Occasional throat irritation may respond well to simple home remedies and rest. When throat problems include a significant change in voice and other recurring or worsening symptoms, however, it may be due to vocal cord cancer. Affecting the voice box (larynx), laryngeal cancer can be treated with medication, radiation, chemotherapy, or surgery. Prognosis depends on the location and size of the growth when the cancer is detected.
Signs of Vocal Cord Cancer
Other than vocal cord changes, initial signs that sometimes indicate vocal cord cancer include difficulty swallowing and hoarseness. Symptoms, which usually start off mild and become increasing persistent, may also include:
- Shortness of breath
- A noticeable neck mass
- Ear pain when the growth irritates specific nerves
Diagnosing Vocal Cord Cancer
Diagnosis of vocal cord cancer usually starts with an evaluation of symptoms and an examination of the throat. If cancer is suspected, testing often includes CT and PET scans and MRIs. A special camera may be used to visually examine the throat and vocal cords (laryngoscopy).
If a growth is detected, a biopsy is usually done. It’s a procedure that involves taking a tiny sample of the growth to examine it in detail to determine if it’s cancerous. A biopsy can be performed either traditionally in the hospital under general anesthesia or while the patient is awake. The latter procedure is more common today.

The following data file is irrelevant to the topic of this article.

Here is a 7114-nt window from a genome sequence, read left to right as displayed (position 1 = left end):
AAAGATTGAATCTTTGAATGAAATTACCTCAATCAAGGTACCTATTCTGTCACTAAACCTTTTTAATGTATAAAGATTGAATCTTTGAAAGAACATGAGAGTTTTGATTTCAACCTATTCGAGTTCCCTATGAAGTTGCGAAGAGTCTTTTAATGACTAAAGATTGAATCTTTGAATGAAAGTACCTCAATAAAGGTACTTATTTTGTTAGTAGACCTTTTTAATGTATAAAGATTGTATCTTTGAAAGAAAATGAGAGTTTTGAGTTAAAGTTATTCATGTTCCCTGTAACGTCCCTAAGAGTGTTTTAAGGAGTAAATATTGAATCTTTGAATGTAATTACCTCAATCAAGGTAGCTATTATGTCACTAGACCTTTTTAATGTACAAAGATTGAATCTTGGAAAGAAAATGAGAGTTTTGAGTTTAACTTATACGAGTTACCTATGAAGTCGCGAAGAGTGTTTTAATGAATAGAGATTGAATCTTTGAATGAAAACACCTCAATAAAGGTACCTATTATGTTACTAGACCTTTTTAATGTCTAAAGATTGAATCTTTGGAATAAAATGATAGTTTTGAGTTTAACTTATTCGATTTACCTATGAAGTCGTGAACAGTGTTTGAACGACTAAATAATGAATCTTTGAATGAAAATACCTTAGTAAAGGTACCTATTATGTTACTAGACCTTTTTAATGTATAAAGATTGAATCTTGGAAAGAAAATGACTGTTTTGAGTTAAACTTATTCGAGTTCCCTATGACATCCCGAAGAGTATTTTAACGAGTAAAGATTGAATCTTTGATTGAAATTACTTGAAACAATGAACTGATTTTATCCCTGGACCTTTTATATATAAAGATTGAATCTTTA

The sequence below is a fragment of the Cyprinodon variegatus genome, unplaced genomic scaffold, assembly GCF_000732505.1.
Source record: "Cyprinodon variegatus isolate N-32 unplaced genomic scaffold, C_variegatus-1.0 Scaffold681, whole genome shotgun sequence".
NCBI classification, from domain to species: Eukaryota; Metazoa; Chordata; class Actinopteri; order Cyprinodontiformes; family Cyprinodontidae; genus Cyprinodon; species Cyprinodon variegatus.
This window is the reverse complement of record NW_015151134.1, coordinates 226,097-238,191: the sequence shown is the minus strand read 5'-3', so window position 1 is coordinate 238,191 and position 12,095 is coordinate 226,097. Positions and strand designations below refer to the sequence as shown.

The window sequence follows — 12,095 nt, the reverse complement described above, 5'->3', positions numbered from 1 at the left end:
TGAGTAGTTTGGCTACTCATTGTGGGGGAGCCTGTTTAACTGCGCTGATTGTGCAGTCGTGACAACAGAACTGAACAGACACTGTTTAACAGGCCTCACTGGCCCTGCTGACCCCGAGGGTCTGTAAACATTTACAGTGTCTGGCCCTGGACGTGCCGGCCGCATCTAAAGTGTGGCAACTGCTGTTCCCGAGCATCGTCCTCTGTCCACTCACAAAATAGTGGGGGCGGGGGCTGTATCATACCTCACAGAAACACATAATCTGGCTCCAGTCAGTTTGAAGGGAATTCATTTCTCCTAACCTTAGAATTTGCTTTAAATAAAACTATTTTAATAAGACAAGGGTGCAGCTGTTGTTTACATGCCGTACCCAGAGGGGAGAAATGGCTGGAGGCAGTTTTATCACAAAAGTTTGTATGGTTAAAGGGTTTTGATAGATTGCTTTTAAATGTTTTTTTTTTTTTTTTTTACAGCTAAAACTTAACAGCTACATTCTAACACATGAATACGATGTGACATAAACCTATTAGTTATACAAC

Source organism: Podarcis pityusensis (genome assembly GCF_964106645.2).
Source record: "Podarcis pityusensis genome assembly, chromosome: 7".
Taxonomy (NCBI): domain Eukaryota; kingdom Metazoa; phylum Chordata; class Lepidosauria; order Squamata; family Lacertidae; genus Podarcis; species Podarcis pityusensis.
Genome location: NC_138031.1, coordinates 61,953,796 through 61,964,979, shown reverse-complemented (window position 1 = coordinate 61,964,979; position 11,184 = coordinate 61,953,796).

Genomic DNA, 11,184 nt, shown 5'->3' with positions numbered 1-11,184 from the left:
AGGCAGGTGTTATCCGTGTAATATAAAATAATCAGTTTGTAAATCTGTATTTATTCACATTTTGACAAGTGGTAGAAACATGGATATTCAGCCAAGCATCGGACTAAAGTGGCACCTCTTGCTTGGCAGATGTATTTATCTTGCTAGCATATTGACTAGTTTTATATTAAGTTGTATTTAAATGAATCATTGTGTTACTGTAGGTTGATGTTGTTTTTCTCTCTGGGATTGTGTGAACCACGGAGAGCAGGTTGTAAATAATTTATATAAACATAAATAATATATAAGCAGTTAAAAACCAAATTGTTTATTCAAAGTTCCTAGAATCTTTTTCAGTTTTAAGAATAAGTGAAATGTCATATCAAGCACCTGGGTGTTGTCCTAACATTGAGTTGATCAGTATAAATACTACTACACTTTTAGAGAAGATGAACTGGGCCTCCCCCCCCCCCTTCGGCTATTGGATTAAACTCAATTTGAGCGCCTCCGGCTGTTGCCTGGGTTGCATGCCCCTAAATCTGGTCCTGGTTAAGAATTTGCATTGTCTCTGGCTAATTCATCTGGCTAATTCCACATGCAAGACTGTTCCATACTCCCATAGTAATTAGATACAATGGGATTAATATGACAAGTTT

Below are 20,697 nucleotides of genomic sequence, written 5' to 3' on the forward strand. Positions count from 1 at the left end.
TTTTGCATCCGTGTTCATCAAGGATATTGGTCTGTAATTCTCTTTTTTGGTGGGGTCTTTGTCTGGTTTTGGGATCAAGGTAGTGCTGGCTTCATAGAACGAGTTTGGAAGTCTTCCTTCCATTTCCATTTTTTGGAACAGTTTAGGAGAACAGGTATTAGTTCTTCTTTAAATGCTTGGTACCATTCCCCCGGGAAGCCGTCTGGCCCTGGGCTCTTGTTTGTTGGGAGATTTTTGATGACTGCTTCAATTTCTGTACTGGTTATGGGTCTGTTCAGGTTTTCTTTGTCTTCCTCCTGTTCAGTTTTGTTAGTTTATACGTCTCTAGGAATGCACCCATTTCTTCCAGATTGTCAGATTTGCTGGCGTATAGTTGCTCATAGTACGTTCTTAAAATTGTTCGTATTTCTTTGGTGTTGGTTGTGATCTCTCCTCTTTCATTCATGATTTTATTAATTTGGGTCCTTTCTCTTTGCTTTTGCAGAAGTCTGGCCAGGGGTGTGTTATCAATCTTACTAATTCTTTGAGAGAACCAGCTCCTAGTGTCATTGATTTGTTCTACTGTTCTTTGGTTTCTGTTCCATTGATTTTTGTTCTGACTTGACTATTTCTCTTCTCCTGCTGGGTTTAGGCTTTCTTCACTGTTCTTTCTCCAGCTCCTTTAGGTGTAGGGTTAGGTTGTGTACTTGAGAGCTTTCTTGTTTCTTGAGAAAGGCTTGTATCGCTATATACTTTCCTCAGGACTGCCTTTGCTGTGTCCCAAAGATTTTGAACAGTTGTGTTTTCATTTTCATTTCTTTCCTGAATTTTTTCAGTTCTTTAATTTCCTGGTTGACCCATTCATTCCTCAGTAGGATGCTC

Patients with vocal cord cancer often respond better to a combination of treatments. With smaller forms of vocal cord cancer, minimally invasive surgery (involving no cutting) is often performed through the mouth with a laser. Recovery from this type of surgery is usually shorter since there is less healing involved.
With larger cancers, radiation therapy and chemotherapy are often performed simultaneously. Removal of the voice box (laryngectomy) is frequently necessary when the growth is more extensive. During the procedure, an incision is made in the neck to remove the voice box.
Radiation therapy can be used to treat both smaller and larger forms of vocal cord cancer. It’s typically performed daily for about six weeks.
How Surgery Affects the Voice
How surgery for vocal cord cancer affects the voice will depend on how much of the vocal cords have to be removed. Reconstructive surgery may be necessary to restore the voice. If a laryngectomy is performed, a “new” throat will be created surgically. Other alternatives to help restore the voice may also be used to allow the patient to effectively speak.
Vocal cord cancer is often linked to habits like excessive use of alcohol and tobacco products. Because voice changes are one of the first symptoms, laryngeal cancer may be detected in its early stages. Early detection of most forms of cancer increases the odds of experiencing positive results from treatments. Even when cancer isn’t the cause of voice problems, symptoms such as recurring throat irritations shouldn’t be ignored. Follow-up monitoring is often recommended after vocal cord cancer is treated.